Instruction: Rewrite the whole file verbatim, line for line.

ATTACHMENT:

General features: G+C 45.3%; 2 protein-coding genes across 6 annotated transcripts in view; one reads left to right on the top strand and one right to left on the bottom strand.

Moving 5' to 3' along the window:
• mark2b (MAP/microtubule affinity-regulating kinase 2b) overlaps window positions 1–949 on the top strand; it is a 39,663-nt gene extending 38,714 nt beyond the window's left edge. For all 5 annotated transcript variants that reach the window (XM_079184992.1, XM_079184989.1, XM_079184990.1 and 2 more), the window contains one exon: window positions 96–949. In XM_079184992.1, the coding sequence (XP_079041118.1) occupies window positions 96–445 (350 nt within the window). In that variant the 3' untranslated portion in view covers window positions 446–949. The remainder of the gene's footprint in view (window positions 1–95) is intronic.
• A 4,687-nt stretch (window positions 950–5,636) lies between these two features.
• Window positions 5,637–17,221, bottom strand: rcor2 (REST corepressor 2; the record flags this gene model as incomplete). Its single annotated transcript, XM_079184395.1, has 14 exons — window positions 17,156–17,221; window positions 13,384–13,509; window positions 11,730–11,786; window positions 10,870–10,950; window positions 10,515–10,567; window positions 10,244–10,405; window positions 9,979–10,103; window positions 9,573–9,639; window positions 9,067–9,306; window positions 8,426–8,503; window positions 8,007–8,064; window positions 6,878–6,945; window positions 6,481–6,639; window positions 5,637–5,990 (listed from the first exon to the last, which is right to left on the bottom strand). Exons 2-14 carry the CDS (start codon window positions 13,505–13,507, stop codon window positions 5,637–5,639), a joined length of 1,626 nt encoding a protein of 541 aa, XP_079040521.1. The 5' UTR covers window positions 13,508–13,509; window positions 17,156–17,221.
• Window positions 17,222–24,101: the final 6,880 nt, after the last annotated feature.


General features: G+C 45.3%; 2 protein-coding genes across 6 annotated transcripts in view; one reads left to right on the top strand and one right to left on the bottom strand.

Moving 5' to 3' along the window:
• mark2b (MAP/microtubule affinity-regulating kinase 2b) overlaps window positions 1–949 on the top strand; it is a 39,663-nt gene extending 38,714 nt beyond the window's left edge. For all 5 annotated transcript variants that reach the window (XM_079184992.1, XM_079184989.1, XM_079184990.1 and 2 more), the window contains one exon: window positions 96–949. In XM_079184992.1, the coding sequence (XP_079041118.1) occupies window positions 96–445 (350 nt within the window). In that variant the 3' untranslated portion in view covers window positions 446–949. The remainder of the gene's footprint in view (window positions 1–95) is intronic.
• A 4,687-nt stretch (window positions 950–5,636) lies between these two features.
• Window positions 5,637–17,221, bottom strand: rcor2 (REST corepressor 2; the record flags this gene model as incomplete). Its single annotated transcript, XM_079184395.1, has 14 exons — window positions 17,156–17,221; window positions 13,384–13,509; window positions 11,730–11,786; window positions 10,870–10,950; window positions 10,515–10,567; window positions 10,244–10,405; window positions 9,979–10,103; window positions 9,573–9,639; window positions 9,067–9,306; window positions 8,426–8,503; window positions 8,007–8,064; window positions 6,878–6,945; window positions 6,481–6,639; window positions 5,637–5,990 (listed from the first exon to the last, which is right to left on the bottom strand). Exons 2-14 carry the CDS (start codon window positions 13,505–13,507, stop codon window positions 5,637–5,639), a joined length of 1,626 nt encoding a protein of 541 aa, XP_079040521.1. The 5' UTR covers window positions 13,508–13,509; window positions 17,156–17,221.
• Window positions 17,222–24,101: the final 6,880 nt, after the last annotated feature.